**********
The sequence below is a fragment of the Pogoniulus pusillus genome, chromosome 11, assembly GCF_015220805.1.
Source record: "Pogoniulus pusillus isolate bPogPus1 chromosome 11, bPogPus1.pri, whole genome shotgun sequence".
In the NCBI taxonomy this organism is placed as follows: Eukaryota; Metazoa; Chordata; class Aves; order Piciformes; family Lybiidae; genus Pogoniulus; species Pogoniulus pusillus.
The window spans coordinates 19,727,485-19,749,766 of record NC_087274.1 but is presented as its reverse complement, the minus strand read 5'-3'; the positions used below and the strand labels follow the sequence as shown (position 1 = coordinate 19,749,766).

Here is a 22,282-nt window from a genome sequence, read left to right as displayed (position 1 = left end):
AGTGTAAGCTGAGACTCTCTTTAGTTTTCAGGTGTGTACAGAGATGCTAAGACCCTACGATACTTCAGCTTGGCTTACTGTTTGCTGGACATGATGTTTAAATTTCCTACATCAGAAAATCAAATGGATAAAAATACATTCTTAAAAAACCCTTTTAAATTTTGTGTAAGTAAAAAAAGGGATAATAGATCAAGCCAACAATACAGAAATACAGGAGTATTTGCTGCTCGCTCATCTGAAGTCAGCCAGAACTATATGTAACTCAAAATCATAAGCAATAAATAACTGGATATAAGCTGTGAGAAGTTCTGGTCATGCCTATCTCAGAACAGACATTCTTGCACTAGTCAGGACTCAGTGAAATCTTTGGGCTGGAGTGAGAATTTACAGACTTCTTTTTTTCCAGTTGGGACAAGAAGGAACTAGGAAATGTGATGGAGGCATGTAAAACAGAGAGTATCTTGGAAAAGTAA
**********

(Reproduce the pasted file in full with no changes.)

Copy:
The sequence below is a fragment of the Pogoniulus pusillus genome, chromosome 11, assembly GCF_015220805.1.
Source record: "Pogoniulus pusillus isolate bPogPus1 chromosome 11, bPogPus1.pri, whole genome shotgun sequence".
In the NCBI taxonomy this organism is placed as follows: Eukaryota; Metazoa; Chordata; class Aves; order Piciformes; family Lybiidae; genus Pogoniulus; species Pogoniulus pusillus.
The window spans coordinates 19,727,485-19,749,766 of record NC_087274.1 but is presented as its reverse complement, the minus strand read 5'-3'; the positions used below and the strand labels follow the sequence as shown (position 1 = coordinate 19,749,766).

Here is a 22,282-nt window from a genome sequence, read left to right as displayed (position 1 = left end):
AGTGTAAGCTGAGACTCTCTTTAGTTTTCAGGTGTGTACAGAGATGCTAAGACCCTACGATACTTCAGCTTGGCTTACTGTTTGCTGGACATGATGTTTAAATTTCCTACATCAGAAAATCAAATGGATAAAAATACATTCTTAAAAAACCCTTTTAAATTTTGTGTAAGTAAAAAAAGGGATAATAGATCAAGCCAACAATACAGAAATACAGGAGTATTTGCTGCTCGCTCATCTGAAGTCAGCCAGAACTATATGTAACTCAAAATCATAAGCAATAAATAACTGGATATAAGCTGTGAGAAGTTCTGGTCATGCCTATCTCAGAACAGACATTCTTGCACTAGTCAGGACTCAGTGAAATCTTTGGGCTGGAGTGAGAATTTACAGACTTCTTTTTTTCCAGTTGGGACAAGAAGGAACTAGGAAATGTGATGGAGGCATGTAAAACAGAGAGTATCTTGGAAAAGTAA